Against my better judgment, I approve of this movie. There are problems aplenty, starting with the casting, namely the casting of Russell Crowe. This wasn’t one of those Daniel Craig as James Bond situations where everyone recanted with fawning apologies after watching the movie. No, the outcry continued after the film’s release. To be sure, Crowe is not the worst actor for the part, but Robin of the Hood possesses a certain cheekiness that people love, one that makes his rascally pursuit of the rich in service of the poor all the more winsome. Think merry men, think jaunty (mis-)adventures. Crowe is imposing and someone who you would ask to help steal back your grain, but he’s not someone you’re comfortable sharing a turkey leg with; “cheeky,” “merry,” and “jaunty” are not adjectives in his Venn diagram.

The fault is not entirely Crowe’s though. Director Ridley Scott belongs to the gritty rehash school of filmmaking where dark and weighty reimaginings of old heroes and historical adventures reign (Batman Begins, King Arthur, Kingdom of Heaven). This puts a damper on the storytelling. The bloated script runs about half an hour too long and is really an extended origins story. The movie begins with our hero, Robin Longstride, common archer for the king’s army and veteran of the Crusades, storming a French castle for king and country. He is also nursing some absent father issues, and these are magnified when he stumbles upon a dying Sir Robert Loxley (Douglas Hodge), whom he impersonates in order to get back home. He promises to return the knight’s sword to his old, blind father (Max von Sydow), but back in England, Robin finds he cannot shed his new identity so easily.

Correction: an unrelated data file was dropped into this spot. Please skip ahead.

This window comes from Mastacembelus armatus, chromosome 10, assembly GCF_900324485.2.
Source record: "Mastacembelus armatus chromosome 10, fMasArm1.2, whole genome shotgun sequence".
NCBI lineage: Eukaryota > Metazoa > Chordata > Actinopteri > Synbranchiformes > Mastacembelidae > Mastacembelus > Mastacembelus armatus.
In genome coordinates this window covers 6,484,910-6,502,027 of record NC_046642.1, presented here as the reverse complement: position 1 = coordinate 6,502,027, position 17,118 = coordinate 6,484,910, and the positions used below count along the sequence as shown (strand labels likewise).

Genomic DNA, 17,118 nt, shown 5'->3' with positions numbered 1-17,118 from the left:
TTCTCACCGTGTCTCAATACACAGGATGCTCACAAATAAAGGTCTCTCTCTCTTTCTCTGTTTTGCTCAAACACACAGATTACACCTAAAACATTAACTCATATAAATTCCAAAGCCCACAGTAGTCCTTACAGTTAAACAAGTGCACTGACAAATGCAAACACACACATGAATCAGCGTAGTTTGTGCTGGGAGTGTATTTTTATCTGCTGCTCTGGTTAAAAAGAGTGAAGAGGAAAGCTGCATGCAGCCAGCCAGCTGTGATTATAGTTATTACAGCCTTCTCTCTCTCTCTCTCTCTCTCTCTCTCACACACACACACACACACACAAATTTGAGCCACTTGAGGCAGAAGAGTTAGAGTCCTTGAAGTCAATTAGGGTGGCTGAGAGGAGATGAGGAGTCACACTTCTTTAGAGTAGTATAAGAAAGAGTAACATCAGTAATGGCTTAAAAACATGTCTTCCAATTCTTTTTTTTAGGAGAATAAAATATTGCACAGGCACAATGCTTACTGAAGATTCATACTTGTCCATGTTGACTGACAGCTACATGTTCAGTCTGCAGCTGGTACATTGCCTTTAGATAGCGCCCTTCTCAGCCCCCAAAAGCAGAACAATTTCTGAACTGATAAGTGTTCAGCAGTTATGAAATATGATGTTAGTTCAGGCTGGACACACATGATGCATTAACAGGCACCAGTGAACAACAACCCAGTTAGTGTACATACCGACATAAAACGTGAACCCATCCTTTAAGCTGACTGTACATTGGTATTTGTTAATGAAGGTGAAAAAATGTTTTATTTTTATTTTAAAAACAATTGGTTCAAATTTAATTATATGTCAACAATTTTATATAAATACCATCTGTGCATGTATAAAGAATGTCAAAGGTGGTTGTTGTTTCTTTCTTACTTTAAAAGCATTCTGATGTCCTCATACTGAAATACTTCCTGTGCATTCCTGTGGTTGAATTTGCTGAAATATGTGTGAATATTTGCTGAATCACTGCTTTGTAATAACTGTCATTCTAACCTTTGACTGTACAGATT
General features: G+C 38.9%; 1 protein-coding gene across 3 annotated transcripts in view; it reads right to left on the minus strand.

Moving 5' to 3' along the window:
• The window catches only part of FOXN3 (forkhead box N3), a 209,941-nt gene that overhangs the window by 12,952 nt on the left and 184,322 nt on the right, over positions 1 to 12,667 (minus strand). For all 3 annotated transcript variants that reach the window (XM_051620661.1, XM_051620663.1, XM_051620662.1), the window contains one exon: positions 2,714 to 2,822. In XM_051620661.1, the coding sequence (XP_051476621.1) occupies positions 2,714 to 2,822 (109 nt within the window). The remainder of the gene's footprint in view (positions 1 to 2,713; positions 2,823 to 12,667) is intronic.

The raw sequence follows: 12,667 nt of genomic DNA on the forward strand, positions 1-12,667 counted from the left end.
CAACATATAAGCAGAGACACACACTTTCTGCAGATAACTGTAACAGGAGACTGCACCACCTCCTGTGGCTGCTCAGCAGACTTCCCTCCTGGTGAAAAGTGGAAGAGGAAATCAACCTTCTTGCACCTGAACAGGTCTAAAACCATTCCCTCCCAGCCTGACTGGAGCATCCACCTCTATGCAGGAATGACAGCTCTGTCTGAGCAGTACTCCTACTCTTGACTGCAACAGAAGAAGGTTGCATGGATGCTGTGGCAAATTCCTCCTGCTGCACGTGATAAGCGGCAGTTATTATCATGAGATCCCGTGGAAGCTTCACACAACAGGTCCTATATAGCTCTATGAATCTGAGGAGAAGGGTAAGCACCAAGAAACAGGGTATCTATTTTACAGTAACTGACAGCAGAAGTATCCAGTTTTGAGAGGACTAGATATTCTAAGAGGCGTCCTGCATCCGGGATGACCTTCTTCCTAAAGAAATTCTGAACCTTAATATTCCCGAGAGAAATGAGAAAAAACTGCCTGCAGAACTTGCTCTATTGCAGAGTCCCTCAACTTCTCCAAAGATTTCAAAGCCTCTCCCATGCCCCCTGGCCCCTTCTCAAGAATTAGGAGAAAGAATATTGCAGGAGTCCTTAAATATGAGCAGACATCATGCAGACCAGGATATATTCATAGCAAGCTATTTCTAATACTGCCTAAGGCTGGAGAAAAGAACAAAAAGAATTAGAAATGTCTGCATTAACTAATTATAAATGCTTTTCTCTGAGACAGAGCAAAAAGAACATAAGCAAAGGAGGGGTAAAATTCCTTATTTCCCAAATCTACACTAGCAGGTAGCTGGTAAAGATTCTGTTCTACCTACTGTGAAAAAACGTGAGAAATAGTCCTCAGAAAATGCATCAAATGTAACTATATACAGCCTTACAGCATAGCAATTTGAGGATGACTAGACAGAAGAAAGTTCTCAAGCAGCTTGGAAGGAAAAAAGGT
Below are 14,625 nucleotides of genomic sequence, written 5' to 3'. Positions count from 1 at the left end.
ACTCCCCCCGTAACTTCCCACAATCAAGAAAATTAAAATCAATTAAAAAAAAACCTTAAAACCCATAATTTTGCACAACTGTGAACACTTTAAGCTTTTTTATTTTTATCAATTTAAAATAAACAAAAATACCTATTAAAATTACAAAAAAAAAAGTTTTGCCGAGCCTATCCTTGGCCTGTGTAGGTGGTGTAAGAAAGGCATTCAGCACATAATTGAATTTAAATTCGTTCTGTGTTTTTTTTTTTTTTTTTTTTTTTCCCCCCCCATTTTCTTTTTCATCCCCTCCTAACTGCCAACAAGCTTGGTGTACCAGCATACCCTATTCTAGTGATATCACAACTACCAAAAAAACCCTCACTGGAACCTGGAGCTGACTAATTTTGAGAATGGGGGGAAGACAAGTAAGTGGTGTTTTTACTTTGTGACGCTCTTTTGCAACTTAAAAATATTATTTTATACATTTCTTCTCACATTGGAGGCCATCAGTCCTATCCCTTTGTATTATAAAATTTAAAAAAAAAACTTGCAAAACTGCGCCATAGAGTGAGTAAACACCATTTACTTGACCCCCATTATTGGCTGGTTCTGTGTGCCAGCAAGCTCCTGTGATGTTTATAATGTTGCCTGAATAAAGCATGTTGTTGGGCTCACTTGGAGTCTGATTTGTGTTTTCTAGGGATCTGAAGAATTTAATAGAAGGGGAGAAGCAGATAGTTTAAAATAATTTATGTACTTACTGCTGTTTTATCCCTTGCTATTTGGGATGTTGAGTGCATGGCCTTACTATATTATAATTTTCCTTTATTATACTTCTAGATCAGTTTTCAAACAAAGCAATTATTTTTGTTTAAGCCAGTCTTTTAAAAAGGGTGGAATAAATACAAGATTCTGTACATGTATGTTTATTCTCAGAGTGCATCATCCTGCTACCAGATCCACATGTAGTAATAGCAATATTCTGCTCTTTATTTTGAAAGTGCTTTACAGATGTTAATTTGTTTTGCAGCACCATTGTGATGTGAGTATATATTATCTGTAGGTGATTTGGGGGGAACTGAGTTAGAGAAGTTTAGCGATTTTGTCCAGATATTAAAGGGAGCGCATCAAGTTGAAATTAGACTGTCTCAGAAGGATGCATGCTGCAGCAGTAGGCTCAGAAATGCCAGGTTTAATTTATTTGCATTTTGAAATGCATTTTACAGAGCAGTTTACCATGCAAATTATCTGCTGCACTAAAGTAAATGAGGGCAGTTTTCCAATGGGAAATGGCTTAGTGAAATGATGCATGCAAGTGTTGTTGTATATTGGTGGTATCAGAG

This is a fine perspective from which to better understand ye olde Robin, except this movie also has the rumblings of an early constitutional convention. The kingdom is a mess: Richard the Lionheart (Danny Huston) has just died, felled by a French cook with an excellent shot; his brother John (Oscar Isaac), the royal runt, ascends the throne; the French threaten to invade, aided by English conspirator Sir Godfrey (Mark Strong). The last thing the new king needs is barons bickering over trivial matters of rights and laws. But the hallowed Magna Carta, at least its first draft, worms its way into a stuffed script, thus giving Robin the chance to bellow that “every Englishman’s home is his castle!” Right on.

So what do I like about this movie? The supporting cast carries a lot of extra weight and does so nimbly. Cate Blanchett is the fairest Maid Marian of them all, a medieval, uh, Renaissance woman. No one would doubt that she is capable of running 5000 acres in her husband Loxley’s stead. Blanchett embodies Marian’s tenderness but also lends an emotional, and physical, strength to her character. Strong also satisfies as a duplicitous, self-serving knight, but Isaac proves to be the scene-stealing baddie with something of a Napoleon complex. Meanwhile, the infamous Sheriff of Nottingham is only a footnote here but Matthew Macfadyen makes use of his limited screentime to show a more buffoonish character than we are used to. Robin’s partners in crime (Kevin Durand and Scott Grimes) are also a stalwart bunch who counter their friend’s somber mood with good comedic timing. Despite all efforts to heighten the gravity of this tale, enough lighthearted moments sneak in that recall Robin Hood adventures of yore and why you wanted to watch another adaptation in the first place.

Released: 2010
Prod: Ridley Scott, Brian Grazer, Russell Crowe
Dir: Ridley Scott
Writer: Brian Helgeland
Cast: Russell Crowe, Cate Blanchett, Mark Strong, Oscar Isaac, Eileen Atkins, Max von Sydow, Mark Addy, William Hurt, Kevin Durand, Matthew Macfadyen, Lea Seydoux, Scott Grimes, Alan Doyle, Danny Huston, Mark Lewis Jones, Douglas Hodge, Jonathan Zaccai
Time: 140 min
Lang: English
Country: United Kingdom
Reviewed: 2014

Love in Disguise (戀愛通告)

love in disguise